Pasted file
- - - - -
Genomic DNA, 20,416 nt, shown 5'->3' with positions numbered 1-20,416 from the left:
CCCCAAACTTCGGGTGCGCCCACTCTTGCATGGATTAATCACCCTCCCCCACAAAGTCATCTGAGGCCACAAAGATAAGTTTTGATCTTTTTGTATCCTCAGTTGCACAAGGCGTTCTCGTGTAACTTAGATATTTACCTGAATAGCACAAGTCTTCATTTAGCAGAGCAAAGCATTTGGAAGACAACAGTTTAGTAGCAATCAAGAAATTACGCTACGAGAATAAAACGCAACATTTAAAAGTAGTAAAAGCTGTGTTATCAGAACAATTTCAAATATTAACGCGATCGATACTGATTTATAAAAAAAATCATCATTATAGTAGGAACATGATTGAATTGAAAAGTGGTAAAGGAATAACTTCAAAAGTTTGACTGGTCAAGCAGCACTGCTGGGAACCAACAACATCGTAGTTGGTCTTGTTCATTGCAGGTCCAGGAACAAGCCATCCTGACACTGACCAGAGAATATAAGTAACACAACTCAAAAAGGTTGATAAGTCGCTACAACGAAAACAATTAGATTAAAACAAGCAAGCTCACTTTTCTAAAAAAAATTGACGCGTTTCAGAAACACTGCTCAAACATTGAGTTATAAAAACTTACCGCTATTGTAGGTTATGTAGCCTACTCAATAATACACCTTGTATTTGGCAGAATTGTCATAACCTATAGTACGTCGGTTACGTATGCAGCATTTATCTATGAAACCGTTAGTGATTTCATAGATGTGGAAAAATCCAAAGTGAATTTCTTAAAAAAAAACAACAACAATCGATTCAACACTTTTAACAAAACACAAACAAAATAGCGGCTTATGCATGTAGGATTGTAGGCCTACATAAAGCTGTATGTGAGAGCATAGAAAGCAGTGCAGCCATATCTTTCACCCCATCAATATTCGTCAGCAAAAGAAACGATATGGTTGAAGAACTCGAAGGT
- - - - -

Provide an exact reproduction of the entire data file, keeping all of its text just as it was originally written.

Genomic DNA, 20,416 nt, shown 5'->3' with positions numbered 1-20,416 from the left:
CCCCAAACTTCGGGTGCGCCCACTCTTGCATGGATTAATCACCCTCCCCCACAAAGTCATCTGAGGCCACAAAGATAAGTTTTGATCTTTTTGTATCCTCAGTTGCACAAGGCGTTCTCGTGTAACTTAGATATTTACCTGAATAGCACAAGTCTTCATTTAGCAGAGCAAAGCATTTGGAAGACAACAGTTTAGTAGCAATCAAGAAATTACGCTACGAGAATAAAACGCAACATTTAAAAGTAGTAAAAGCTGTGTTATCAGAACAATTTCAAATATTAACGCGATCGATACTGATTTATAAAAAAAATCATCATTATAGTAGGAACATGATTGAATTGAAAAGTGGTAAAGGAATAACTTCAAAAGTTTGACTGGTCAAGCAGCACTGCTGGGAACCAACAACATCGTAGTTGGTCTTGTTCATTGCAGGTCCAGGAACAAGCCATCCTGACACTGACCAGAGAATATAAGTAACACAACTCAAAAAGGTTGATAAGTCGCTACAACGAAAACAATTAGATTAAAACAAGCAAGCTCACTTTTCTAAAAAAAATTGACGCGTTTCAGAAACACTGCTCAAACATTGAGTTATAAAAACTTACCGCTATTGTAGGTTATGTAGCCTACTCAATAATACACCTTGTATTTGGCAGAATTGTCATAACCTATAGTACGTCGGTTACGTATGCAGCATTTATCTATGAAACCGTTAGTGATTTCATAGATGTGGAAAAATCCAAAGTGAATTTCTTAAAAAAAAACAACAACAATCGATTCAACACTTTTAACAAAACACAAACAAAATAGCGGCTTATGCATGTAGGATTGTAGGCCTACATAAAGCTGTATGTGAGAGCATAGAAAGCAGTGCAGCCATATCTTTCACCCCATCAATATTCGTCAGCAAAAGAAACGATATGGTTGAAGAACTCGAAGGT